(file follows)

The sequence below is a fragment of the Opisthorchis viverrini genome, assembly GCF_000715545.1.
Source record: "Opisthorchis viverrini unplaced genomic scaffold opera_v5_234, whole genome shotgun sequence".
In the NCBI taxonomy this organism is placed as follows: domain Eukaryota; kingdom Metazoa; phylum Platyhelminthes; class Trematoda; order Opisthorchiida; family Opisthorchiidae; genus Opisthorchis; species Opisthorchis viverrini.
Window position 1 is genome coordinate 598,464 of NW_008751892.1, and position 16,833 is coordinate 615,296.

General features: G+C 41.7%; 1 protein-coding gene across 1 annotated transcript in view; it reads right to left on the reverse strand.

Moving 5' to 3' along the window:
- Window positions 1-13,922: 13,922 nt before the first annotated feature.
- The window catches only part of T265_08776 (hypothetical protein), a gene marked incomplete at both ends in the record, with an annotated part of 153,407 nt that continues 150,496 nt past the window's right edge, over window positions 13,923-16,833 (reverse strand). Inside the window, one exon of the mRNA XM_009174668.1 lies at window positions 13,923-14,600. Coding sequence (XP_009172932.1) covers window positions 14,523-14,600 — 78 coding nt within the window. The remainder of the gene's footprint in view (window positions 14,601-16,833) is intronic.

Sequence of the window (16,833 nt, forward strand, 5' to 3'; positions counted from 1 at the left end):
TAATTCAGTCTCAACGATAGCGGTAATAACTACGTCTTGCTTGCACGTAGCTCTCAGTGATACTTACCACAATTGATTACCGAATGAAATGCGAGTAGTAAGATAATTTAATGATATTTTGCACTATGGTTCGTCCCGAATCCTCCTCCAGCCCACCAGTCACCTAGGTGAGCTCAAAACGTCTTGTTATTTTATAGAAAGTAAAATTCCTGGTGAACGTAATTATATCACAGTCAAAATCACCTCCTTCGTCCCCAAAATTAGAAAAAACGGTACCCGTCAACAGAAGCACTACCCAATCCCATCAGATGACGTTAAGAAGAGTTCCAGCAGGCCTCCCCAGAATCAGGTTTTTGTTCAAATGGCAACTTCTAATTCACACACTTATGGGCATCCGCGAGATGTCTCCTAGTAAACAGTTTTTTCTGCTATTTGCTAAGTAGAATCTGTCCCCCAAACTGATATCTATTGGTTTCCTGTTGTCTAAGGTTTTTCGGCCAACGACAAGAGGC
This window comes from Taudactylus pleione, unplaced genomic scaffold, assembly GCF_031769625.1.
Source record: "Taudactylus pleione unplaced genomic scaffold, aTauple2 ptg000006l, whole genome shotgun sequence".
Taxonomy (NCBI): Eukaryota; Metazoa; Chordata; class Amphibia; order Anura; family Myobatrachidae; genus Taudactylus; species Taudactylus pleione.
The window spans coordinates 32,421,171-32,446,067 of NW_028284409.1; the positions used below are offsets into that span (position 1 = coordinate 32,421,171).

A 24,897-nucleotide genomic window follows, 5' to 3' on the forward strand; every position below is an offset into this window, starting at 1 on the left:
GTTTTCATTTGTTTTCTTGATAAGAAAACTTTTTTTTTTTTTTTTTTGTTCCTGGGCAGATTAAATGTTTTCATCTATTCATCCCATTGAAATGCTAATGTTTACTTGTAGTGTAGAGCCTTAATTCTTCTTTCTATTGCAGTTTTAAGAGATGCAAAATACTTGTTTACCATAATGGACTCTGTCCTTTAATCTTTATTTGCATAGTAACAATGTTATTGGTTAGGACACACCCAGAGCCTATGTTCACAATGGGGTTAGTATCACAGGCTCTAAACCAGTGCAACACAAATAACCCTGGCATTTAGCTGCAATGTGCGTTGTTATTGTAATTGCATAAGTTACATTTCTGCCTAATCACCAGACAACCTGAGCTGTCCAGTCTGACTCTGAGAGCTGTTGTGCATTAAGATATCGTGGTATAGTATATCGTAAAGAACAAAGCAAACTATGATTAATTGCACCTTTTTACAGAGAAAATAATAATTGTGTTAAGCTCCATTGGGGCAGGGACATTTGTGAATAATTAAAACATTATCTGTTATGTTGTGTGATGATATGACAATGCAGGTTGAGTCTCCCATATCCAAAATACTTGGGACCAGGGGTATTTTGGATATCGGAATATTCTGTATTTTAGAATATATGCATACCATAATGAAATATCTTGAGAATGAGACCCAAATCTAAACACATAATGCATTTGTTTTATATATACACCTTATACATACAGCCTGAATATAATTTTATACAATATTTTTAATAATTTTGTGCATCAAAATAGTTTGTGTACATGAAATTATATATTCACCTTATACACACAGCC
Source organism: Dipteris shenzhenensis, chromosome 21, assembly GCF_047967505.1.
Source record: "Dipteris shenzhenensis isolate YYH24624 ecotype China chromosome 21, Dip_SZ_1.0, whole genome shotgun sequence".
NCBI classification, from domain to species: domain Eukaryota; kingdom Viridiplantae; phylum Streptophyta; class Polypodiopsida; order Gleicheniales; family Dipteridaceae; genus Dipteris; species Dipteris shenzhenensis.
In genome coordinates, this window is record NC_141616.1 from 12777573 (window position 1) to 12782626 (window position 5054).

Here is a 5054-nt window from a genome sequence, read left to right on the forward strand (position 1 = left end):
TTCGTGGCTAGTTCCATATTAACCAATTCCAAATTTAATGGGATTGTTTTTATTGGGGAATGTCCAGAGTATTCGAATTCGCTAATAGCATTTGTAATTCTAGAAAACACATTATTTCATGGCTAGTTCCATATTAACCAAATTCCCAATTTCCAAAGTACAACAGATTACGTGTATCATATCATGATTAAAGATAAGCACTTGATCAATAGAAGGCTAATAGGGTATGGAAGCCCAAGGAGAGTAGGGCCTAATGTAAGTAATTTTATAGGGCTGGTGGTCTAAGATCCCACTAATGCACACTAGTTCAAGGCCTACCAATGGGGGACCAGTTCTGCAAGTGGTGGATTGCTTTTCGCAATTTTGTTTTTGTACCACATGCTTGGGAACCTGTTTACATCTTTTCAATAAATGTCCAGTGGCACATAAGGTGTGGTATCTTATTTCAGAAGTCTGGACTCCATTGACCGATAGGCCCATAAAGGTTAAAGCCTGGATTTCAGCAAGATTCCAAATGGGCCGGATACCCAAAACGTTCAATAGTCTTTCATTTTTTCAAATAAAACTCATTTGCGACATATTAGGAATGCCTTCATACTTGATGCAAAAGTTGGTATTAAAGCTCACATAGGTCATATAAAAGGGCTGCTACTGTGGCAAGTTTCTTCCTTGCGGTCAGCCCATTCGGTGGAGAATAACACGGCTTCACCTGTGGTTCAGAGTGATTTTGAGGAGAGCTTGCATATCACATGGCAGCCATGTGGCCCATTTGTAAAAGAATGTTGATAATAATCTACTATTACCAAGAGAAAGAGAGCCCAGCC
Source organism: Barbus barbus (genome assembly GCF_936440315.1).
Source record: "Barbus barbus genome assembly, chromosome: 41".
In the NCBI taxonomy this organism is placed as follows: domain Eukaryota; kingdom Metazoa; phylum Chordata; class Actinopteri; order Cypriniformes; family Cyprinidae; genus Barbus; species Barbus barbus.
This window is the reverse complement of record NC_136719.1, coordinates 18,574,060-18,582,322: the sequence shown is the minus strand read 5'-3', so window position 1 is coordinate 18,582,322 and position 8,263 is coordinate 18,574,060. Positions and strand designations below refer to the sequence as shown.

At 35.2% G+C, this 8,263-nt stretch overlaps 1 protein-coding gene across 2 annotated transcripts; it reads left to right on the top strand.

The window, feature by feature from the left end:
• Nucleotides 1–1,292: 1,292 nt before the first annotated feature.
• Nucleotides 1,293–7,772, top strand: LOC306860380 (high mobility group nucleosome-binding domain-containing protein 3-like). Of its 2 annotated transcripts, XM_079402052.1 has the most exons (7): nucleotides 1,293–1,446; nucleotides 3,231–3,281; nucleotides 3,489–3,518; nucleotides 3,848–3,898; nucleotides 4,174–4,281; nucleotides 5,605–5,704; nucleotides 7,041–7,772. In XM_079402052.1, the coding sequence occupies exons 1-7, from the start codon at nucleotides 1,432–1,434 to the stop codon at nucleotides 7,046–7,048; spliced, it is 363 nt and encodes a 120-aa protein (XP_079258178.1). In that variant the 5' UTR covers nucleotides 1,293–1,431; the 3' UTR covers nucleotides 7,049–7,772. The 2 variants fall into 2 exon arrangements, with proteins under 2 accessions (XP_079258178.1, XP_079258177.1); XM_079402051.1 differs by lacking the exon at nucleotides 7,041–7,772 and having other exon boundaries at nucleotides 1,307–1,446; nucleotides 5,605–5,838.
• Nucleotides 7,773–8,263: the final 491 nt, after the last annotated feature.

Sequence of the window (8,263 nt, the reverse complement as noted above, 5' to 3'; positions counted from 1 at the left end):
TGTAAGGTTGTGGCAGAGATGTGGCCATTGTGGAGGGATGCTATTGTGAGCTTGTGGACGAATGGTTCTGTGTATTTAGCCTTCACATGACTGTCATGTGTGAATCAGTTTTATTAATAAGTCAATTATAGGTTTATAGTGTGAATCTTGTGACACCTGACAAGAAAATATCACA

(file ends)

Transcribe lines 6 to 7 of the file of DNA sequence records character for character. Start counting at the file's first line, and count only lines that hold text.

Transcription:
Moving 5' to 3' along the window:
- Window positions 1-13,922: 13,922 nt before the first annotated feature.